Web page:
Shining Rewards

The Value of Rooftop Solar Power for Consumers and Society

Net energy metering has been instrumental in the rapid growth of solar energy in the United States, making it more affordable for people to “go solar” and enabling solar panel owners to earn fair compensation for benefits they provide to other users of the electricity grid and to society at large. The 11 studies reviewed in Shining Rewards demonstrate that the value created by solar energy – in avoided energy losses, reduced need for capital investment in the grid and reduced greenhouse gas emissions – is often higher than the compensation solar panel owners earn through net metering. 

Lindsey Hallock

Policy Analyst

Note: A more recent version of this report is available.

Solar energy creates many benefits for the electricity grid.

  • Avoided energy costs: Solar energy systems produce clean, renewable electricity on-site, reducing the amount of electricity utilities must generate or purchase from fossil fuel-fired power plants. In addition, solar photovoltaic (PV) systems reduce the amount of energy lost in generation, long-distance transmission and distribution. These losses cost the country millions of dollars every year.
  • Avoided capital and capacity investment: By reducing overall demand for electricity, solar energy production helps ratepayers and utilities avoid the cost of investing in new power plants, transmission lines and other forms of electricity infrastructure.
  • Reduced financial risks and electricity prices: Because the price of solar energy tends to be stable over time, while the price of fossil fuels can fluctuate sharply, integrating more solar energy into the grid reduces consumers’ exposure to volatile fossil fuel prices. Also, by reducing demand for energy from the grid, solar PV systems reduce its price, saving money for all ratepayers.
  • Increased grid resiliency: Increasing distributed solar PV decentralizes the grid, potentially safeguarding people in one region from other areas that are experiencing problems.
  • Avoided environmental compliance costs: Increasing solar energy capacity helps utilities avoid the costs of installing new technologies to clean up fossil fuel-fired power plants or meeting renewable energy requirements.

Solar energy also creates valuable benefits for the environment and society at large.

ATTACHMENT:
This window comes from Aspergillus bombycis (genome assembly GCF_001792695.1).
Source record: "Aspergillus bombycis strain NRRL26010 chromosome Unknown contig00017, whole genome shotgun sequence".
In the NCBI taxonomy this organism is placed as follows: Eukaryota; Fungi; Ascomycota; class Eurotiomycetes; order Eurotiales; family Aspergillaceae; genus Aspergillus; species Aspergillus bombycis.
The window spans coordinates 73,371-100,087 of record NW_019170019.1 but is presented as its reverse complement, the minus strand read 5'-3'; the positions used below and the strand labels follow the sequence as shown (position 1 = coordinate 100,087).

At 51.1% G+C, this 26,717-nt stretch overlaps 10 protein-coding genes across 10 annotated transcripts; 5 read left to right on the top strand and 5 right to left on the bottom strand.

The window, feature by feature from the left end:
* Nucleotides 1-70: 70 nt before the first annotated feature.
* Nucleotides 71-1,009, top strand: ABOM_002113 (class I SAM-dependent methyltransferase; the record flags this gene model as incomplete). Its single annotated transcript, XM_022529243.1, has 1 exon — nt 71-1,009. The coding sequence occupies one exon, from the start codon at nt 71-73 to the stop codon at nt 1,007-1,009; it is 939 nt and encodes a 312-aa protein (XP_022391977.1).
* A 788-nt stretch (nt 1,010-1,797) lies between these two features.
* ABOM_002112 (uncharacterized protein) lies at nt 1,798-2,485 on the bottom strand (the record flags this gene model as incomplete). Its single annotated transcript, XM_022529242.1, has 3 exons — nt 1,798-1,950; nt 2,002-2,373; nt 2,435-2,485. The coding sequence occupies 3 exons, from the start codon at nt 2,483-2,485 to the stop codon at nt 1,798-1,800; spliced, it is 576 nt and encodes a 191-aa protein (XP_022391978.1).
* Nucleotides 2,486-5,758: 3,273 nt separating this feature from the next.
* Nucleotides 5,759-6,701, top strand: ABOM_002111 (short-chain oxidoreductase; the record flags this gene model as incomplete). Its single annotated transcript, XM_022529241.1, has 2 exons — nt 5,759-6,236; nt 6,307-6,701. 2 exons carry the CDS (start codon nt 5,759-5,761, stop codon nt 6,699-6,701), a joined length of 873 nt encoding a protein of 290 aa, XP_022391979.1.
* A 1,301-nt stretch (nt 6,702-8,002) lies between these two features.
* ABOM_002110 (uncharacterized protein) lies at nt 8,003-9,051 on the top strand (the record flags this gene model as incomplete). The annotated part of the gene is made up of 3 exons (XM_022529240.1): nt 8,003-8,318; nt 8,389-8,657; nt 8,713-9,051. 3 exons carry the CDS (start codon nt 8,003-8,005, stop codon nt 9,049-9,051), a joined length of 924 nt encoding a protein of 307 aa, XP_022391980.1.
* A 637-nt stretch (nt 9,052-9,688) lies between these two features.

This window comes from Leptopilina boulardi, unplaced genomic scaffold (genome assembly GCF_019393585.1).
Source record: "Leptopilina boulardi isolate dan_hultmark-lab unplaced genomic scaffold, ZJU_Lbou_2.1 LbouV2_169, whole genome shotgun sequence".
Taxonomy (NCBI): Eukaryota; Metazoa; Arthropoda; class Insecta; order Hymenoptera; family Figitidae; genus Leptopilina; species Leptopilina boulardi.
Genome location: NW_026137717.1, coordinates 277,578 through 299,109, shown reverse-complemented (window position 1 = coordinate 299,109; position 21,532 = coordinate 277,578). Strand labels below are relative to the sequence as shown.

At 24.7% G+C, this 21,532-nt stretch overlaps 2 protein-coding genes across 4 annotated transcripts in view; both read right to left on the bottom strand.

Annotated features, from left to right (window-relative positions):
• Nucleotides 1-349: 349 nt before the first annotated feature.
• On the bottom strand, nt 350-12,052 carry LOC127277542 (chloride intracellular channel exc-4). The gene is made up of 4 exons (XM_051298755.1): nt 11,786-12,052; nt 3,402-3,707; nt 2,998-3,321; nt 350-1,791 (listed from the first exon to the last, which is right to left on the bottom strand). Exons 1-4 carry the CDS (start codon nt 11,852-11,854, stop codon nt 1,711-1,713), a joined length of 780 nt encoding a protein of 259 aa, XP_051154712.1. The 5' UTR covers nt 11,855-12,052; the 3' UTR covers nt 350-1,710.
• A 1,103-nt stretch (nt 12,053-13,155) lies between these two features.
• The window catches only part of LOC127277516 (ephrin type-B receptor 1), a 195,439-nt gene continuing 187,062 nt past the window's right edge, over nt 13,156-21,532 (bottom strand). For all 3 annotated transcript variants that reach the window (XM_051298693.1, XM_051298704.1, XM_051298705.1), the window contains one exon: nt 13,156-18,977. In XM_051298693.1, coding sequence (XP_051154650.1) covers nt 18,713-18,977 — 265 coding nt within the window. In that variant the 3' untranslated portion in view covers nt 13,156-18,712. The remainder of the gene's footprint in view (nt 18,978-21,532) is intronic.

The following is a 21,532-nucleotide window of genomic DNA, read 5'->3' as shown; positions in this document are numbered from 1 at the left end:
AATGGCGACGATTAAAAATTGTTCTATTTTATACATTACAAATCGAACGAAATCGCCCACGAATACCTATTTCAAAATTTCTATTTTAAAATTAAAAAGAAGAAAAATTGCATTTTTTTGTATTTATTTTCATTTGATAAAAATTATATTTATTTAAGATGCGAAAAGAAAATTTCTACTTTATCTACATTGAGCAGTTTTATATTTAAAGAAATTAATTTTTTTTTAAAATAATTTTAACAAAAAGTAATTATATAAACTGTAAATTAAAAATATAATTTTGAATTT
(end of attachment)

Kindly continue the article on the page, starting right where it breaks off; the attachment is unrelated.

• Avoided greenhouse gas emissions: In 2013, the electricity sector was the largest source of global warming emissions—responsible for 31 percent of all total U.S. greenhouse gas pollution. Generating energy from the sun provides a renewable source of energy that produces no greenhouse gas emissions. Since 2007, solar energy has averted approximately 71 million metric tons of carbon dioxide emissions.
  • Reduces air pollution that harms public health: According to the American Lung Association, 44 percent of Americans live in a place where pollution often reaches dangerous levels. Expanding the nation’s ability to obtain clean electricity from the sun reduces our dependence on fossil fuels, and lessens the amount of harmful emissions that flow into the air we breathe.
  • Creates jobs and spurs local economies: The solar energy industry is growing rapidly, creating new jobs and businesses across the nation. In 2014, the solar energy industry added jobs at a rate 20 times that of the overall economy, and economists predict that it will grow at a rate of 20.9 percent in 2015.

The benefits solar homeowners provide to the grid, and to society generally, are often worth more than the benefits they receive through net metering.

  • All 11 analyses reviewed here found that solar energy brought net benefits to the grid.
  • Eight analyses out of 11 found that the value of solar energy was worth more than the average residential retail electricity rate in the area at the time the analysis was conducted. The three analyses that found different results were all commissioned by utilities. (See Figure ES-1.)
  • Of these 11 analyses, the median value of rooftop solar energy was 16.90 cents per kWh, compared with an average U.S. residential retail electricity rate of 11.88 cents per kWh in 2012. 
  • The studies that estimated lower values for solar energy consistently undervalued, or did not include, important environmental and societal benefits that come from generating electricity from the sun.

Figure ES-1: Retail Electricity Rates and the Values of Solar Energy in 11 Cost-Benefit Analyses.

Figure ES-2: A Comparison of Cost-Benefit Analyses of Solar Energy by Study and Category.

Net metering policies have been critical to the growth of solar energy in the United States. To continue America’s momentum toward a clean energy future, policymakers should continue and expand net metering policies. Specifically:

  • States should lift arbitrary caps that limit availability of net metering in fast-growing solar markets.
  • State or local governments that evaluate the benefits and costs of net metering should ensure that a full range of benefits is considered by using a methodology that includes environmental and societal benefits.
  • State and local governments should consider the simplicity of net metering when evaluating programs that compensate customers for the solar electricity they provide to the grid.
  • State and local governments should reject alternatives to net metering that do not provide residential and business customers full and fair compensation for the value they provide to the grid and society.
  • State and local governments should ensure that all people can take advantage of net metering policies, including multifamily homes or homes without out sunny roofs, by implementing virtual net metering programs.

Lindsey Hallock

Policy Analyst

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